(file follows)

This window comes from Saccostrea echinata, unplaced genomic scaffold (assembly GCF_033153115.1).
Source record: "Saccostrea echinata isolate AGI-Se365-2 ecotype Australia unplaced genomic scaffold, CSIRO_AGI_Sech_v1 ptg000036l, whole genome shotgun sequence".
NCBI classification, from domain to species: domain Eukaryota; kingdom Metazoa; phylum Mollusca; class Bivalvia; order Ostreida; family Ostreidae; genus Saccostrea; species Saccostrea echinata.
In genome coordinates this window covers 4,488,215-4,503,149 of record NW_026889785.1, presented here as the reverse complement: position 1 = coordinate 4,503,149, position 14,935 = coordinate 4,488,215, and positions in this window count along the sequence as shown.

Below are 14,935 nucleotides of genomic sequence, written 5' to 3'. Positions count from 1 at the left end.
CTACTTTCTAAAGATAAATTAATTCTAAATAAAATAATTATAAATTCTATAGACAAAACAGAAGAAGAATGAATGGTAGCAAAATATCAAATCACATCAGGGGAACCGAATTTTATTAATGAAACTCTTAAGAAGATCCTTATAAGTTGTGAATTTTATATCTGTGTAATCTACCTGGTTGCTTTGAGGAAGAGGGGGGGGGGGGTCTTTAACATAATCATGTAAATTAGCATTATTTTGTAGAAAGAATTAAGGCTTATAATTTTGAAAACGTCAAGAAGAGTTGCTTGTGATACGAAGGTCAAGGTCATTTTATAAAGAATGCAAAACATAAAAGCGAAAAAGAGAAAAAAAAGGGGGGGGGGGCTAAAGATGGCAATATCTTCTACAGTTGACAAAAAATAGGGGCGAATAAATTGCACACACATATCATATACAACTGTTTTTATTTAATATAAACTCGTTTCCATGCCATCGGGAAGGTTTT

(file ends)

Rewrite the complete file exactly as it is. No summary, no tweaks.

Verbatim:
This window comes from Saccostrea echinata, unplaced genomic scaffold (assembly GCF_033153115.1).
Source record: "Saccostrea echinata isolate AGI-Se365-2 ecotype Australia unplaced genomic scaffold, CSIRO_AGI_Sech_v1 ptg000036l, whole genome shotgun sequence".
NCBI classification, from domain to species: domain Eukaryota; kingdom Metazoa; phylum Mollusca; class Bivalvia; order Ostreida; family Ostreidae; genus Saccostrea; species Saccostrea echinata.
In genome coordinates this window covers 4,488,215-4,503,149 of record NW_026889785.1, presented here as the reverse complement: position 1 = coordinate 4,503,149, position 14,935 = coordinate 4,488,215, and positions in this window count along the sequence as shown.

Below are 14,935 nucleotides of genomic sequence, written 5' to 3'. Positions count from 1 at the left end.
CTACTTTCTAAAGATAAATTAATTCTAAATAAAATAATTATAAATTCTATAGACAAAACAGAAGAAGAATGAATGGTAGCAAAATATCAAATCACATCAGGGGAACCGAATTTTATTAATGAAACTCTTAAGAAGATCCTTATAAGTTGTGAATTTTATATCTGTGTAATCTACCTGGTTGCTTTGAGGAAGAGGGGGGGGGGGGTCTTTAACATAATCATGTAAATTAGCATTATTTTGTAGAAAGAATTAAGGCTTATAATTTTGAAAACGTCAAGAAGAGTTGCTTGTGATACGAAGGTCAAGGTCATTTTATAAAGAATGCAAAACATAAAAGCGAAAAAGAGAAAAAAAAGGGGGGGGGGGCTAAAGATGGCAATATCTTCTACAGTTGACAAAAAATAGGGGCGAATAAATTGCACACACATATCATATACAACTGTTTTTATTTAATATAAACTCGTTTCCATGCCATCGGGAAGGTTTT